The Northern District examines several recurring commercial litigation and employment law issues in nClosures Inc. v. Block and Company, Inc., 2013 WL 6498528. Chief among them are the facts giving rise to common law fraud liability, the fundamentals of a partnership relationship and the fiduciary duties that business partners owe one another.
Plaintiff designs and sells tablet computer accessories. In 2011, plaintiff and defendant entered a partnership agreement and a related Non–Disclosure Covenant (NDA) for the sale of the tablet items. The business relationship later imploded and plaintiff sued for damages.
Granting summary judgment for the defendant, the court examined the quantum of evidence needed to sustain fraud, breach of fiduciary duty and breach of partnership claims under Illinois law.
To establish common law fraud, a plaintiff must prove that: (1) defendant made a false statement; (2) of material fact; (3) which defendant knew or believed to be false; (4) with the intent to induce plaintiff to act; (5) the plaintiff justifiably relied on the statement; and (6) the plaintiff suffered damage from such reliance. But mere expressions of opinion or statements that relate to future or contingent events are not actionable.
Rejecting the plaintiff’s fraud claim, the court found that the plaintiff failed to establish reliance – that it took some action or refrained from action based on a false statement. The defendant’s alleged fraudulent statement – that a partnership existed – was made several months after plaintiff supplied tablet accessories. As a result, it was chronologically impossible for the plaintiff to have relied on the statement.
Next, the court found for the defendant on the plaintiff’s breach of fiduciary duty claim. To prevail on this claim, a plaintiff must show: (1) the existence of a fiduciary duty (basically, a relationship of business trust and loyalty); (2) a fiduciary duty was breached, and (3) that the breach damaged the plaintiff.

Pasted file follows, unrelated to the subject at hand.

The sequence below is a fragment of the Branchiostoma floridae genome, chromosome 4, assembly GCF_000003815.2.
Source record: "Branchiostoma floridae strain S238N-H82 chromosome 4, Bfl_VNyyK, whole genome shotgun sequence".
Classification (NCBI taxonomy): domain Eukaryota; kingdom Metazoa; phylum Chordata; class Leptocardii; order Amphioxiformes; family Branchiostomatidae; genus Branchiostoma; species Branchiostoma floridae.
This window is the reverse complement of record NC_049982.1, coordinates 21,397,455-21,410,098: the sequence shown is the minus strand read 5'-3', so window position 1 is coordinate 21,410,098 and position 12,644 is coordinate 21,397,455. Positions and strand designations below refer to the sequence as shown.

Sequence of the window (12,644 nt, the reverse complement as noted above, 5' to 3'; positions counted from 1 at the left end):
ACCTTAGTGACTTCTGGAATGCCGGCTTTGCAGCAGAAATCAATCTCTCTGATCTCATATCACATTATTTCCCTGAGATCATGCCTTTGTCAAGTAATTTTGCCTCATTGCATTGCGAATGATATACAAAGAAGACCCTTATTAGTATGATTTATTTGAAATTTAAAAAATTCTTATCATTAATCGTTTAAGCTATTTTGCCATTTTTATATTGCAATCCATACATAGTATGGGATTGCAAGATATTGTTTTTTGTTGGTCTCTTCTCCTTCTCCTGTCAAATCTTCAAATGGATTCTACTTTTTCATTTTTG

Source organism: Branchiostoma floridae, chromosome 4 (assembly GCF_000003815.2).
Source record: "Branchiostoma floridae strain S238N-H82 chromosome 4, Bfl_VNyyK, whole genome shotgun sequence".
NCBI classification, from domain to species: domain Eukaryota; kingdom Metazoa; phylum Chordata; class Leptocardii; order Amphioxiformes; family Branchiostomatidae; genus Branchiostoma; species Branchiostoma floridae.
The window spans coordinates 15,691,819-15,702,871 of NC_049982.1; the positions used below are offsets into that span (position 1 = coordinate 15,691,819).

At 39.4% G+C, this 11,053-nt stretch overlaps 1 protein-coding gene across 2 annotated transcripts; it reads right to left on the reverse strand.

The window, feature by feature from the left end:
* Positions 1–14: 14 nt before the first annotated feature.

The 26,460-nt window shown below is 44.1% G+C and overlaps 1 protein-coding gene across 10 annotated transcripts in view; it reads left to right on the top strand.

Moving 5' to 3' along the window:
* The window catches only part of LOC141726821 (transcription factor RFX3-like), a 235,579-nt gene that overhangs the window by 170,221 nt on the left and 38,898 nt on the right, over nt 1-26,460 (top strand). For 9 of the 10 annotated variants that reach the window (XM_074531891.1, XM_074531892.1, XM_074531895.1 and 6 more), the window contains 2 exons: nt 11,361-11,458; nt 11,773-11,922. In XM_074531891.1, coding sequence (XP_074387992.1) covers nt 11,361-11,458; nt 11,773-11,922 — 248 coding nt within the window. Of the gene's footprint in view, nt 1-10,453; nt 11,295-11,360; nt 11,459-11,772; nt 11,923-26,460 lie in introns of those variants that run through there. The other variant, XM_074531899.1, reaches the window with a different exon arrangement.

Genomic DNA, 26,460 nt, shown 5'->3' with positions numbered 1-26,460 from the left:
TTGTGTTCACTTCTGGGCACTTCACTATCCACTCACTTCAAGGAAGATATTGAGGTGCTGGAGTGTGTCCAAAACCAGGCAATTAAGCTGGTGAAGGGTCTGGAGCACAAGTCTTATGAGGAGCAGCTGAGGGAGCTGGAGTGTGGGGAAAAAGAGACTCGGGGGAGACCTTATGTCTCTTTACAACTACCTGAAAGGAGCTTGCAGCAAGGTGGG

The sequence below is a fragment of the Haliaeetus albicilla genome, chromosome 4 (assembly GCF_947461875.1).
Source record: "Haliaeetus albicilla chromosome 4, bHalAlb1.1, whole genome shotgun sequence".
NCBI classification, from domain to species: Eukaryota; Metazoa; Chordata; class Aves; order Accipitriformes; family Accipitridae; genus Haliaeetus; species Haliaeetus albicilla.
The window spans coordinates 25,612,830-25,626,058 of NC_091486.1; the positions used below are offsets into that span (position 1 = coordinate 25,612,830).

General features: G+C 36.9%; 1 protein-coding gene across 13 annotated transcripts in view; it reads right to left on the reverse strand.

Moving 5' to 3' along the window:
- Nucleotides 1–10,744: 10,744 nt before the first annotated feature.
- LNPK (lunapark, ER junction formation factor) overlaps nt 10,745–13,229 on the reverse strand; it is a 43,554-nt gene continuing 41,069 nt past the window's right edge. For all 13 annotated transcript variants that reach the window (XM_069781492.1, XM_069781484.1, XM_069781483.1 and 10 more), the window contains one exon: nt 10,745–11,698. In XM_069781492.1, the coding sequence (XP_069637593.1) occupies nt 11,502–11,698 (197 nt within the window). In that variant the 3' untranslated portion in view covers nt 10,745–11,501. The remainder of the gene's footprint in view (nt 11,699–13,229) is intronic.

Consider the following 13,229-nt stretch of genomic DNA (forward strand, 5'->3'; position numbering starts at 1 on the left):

A partnership is a quintessential fiduciary relationship in Illinois. To establish a partnership under Illinois law, the plaintiff must show that two or more parties (1) joined together to carry on a trade or venture, (2) for their common benefit, (3) with each contributing property or services to the enterprise, and (4) sharing in the profits.
Here, the court rejected plaintiff’s fiduciary duty claim because there was no partnership between the parties as a matter of law. Since there was no joint sharing of profits and losses, there could be no partnership.
The plaintiff also lost its breach of contract claim based on the defendant’s alleged breach of the confidentiality agreement. In Illinois, a confidentiality agreement will be enforced only “when the information sought to be protected is actually confidential and reasonable efforts were made to keep it confidential.” How much effort is reasonable to keep information confidential is decided on case-by-case basis.
The record was devoid of any efforts the plaintiff made to safeguard its product design drawings. In fact, just the opposite was true: plaintiff freely provided copious design and product data to the defendant for sale to its ( defendant’s) customers. Since plaintiff didn’t expend any physical or fiscal resources to shield its data from disclosure, it couldn’t enforce the confidentiality agreement.
A central partnership component is the sharing of profits. Without it, there can be no partnership or breach of fiduciary duty;
Fraud claims requires reliance on the false statement before the statement. If the false statement occurs after plaintiff takes action/non-action, the plaintiff will be unable to show he relied on the statement;
Valid nondisclosure agreement requires proof that the subject information is truly confidential and treated as such by the plaintiff.